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Does the bedroom tax make any more sense than did the daylight robbery of the window tax?

2012 November 24

Last time I was in Edinburgh I noticed a Georgian building with eight real windows, upstairs and down, and four blocked-up ones by their side. They turned out to be an architectural remnant from the notorious window tax introduced by William III in 1696 which slapped a charge of four shillings on properties with ten to twenty windows and double that for those with more than twenty. This daylight robbery seemed like a good idea at the time, so much so that it was only repealed in 1851.

Doubtless the current Coalition’s “bedroom tax” seemed a good wheeze to David Cameron. Faced with an annual Housing Benefit bill of £21bn the Government has decided to “encourage” council house and housing association tenants who have a spare bedroom to move to smaller houses to free up larger homes for larger families. Either that or pay a bedroom tax – of an extra 14 per cent in rent on one spare bedroom and 25 per cent on two.  This would have the double bonus of getting big families out of cramped housing waiting-list accommodation and/or slashing the amount paid out in benefits. And after all, the free-market ideologues argued, people in the private sector have to match where they live to what they can afford.

So, from April, Housing Benefit claimants who have more bedrooms than they reasonably need – estimated at around a third of claimants – will either have to move, pay more rent, get a lodger, cut their spending or earn more. If only life were so simple.

There are a number of problems with this. For a start the definition of “under-occupying” , to use the official bureaucrat-speak, means that siblings are not allowed separate bedrooms till the age of 10, for brother and sister, or till 16 if they are the same sex. The rule has no flexibility for areas of the country with higher unemployment or where smaller houses are not available – meaning there is nowhere to “downsize” to nor the means of earning the extra rent. In Chester-le-Street, for example, there are 600 people under-occupying but only 41 one-bedroomed council properties. Stockton has 153 under-occupiers and zero one-bedroomed flats.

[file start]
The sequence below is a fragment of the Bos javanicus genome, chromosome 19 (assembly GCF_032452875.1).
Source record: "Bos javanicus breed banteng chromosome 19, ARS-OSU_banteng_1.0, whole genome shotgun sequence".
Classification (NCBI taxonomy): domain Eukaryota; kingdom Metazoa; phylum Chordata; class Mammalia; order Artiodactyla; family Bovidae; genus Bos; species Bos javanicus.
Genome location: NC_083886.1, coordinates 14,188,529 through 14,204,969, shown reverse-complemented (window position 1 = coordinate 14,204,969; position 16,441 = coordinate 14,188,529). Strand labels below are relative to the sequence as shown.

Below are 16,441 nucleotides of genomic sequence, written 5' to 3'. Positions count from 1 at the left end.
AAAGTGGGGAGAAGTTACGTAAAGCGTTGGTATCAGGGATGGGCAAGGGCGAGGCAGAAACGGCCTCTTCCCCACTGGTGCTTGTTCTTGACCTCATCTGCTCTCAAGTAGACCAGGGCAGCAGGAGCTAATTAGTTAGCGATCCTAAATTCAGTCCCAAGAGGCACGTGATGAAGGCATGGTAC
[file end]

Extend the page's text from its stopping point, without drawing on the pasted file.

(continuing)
In Wales of the 40,000 people affected by the changes some 4,000 will have to move into the more expensive private sector as there is no smaller social housing.  Charities and housing associations there are warning of an impending explosion in homelessness among families who already have difficulty making their paltry weekly budget balance. Telephone advice hotlines are taking hundreds of calls a week.

The truth is that no-one is sure how this will play out, which is which one Labour politician has called it a “grotesque experiment” and a “a callous piece of public policy” which will put people into debt and fracture communities. It is hard to disagree. No exemptions have been made for the disabled, apart from those who need an extra room for a dialysis machine. Foster carers have found foster children are not counted as part of the household for bedroom entitlement; the Government has said they can apply for £5m extra discretionary housing funding from their local council, but carers say councils have been using the money for other purposes. The rules ignore the needs of divorced parents with part-time access to their children.

The news that David Cameron has appointed the controversial Australian political consultant Lynton Crosby to run the Conservatives 2015 general election campaign has brought claims that the Tories will once again become “the nasty party”. Those poor people about to be hit by the bedroom tax may feel they already are.

The Church Times

One Response
  1. wilfred overson permalink
    February 4, 2013

    I previously lived in a 1 bedroom flat which was privately rented, the cost of the monthly rent was £525. I was then able to move into a 3 bed house, again privately rented at a cost of £500 per month, so could somebody please tell me why I should move? Also the council here in Exeter are more interested in building student accomodation rather than social housing. I have since discovered that a new housing estate at an area just outside Exeter known as Cranbrook, most of the property there has been sold to West Midlands council to be used by people who live in that area and not people from Devon.

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